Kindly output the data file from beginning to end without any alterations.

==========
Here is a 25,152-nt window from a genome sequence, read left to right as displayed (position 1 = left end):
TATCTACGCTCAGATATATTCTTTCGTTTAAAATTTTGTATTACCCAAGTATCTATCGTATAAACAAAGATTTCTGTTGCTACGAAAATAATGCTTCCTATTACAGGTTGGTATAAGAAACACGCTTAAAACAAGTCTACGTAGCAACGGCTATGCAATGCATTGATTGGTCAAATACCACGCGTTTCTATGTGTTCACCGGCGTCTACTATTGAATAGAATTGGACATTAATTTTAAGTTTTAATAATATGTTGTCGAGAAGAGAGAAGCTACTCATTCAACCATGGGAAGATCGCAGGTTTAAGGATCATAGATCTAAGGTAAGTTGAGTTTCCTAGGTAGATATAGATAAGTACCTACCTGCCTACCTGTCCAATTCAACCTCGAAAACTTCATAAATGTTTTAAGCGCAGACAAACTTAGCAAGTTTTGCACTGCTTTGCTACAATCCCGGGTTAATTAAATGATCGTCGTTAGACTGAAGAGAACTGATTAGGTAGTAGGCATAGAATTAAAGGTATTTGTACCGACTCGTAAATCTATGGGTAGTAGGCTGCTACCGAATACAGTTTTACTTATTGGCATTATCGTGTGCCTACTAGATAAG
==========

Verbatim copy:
Here is a 25,152-nt window from a genome sequence, read left to right as displayed (position 1 = left end):
TATCTACGCTCAGATATATTCTTTCGTTTAAAATTTTGTATTACCCAAGTATCTATCGTATAAACAAAGATTTCTGTTGCTACGAAAATAATGCTTCCTATTACAGGTTGGTATAAGAAACACGCTTAAAACAAGTCTACGTAGCAACGGCTATGCAATGCATTGATTGGTCAAATACCACGCGTTTCTATGTGTTCACCGGCGTCTACTATTGAATAGAATTGGACATTAATTTTAAGTTTTAATAATATGTTGTCGAGAAGAGAGAAGCTACTCATTCAACCATGGGAAGATCGCAGGTTTAAGGATCATAGATCTAAGGTAAGTTGAGTTTCCTAGGTAGATATAGATAAGTACCTACCTGCCTACCTGTCCAATTCAACCTCGAAAACTTCATAAATGTTTTAAGCGCAGACAAACTTAGCAAGTTTTGCACTGCTTTGCTACAATCCCGGGTTAATTAAATGATCGTCGTTAGACTGAAGAGAACTGATTAGGTAGTAGGCATAGAATTAAAGGTATTTGTACCGACTCGTAAATCTATGGGTAGTAGGCTGCTACCGAATACAGTTTTACTTATTGGCATTATCGTGTGCCTACTAGATAAG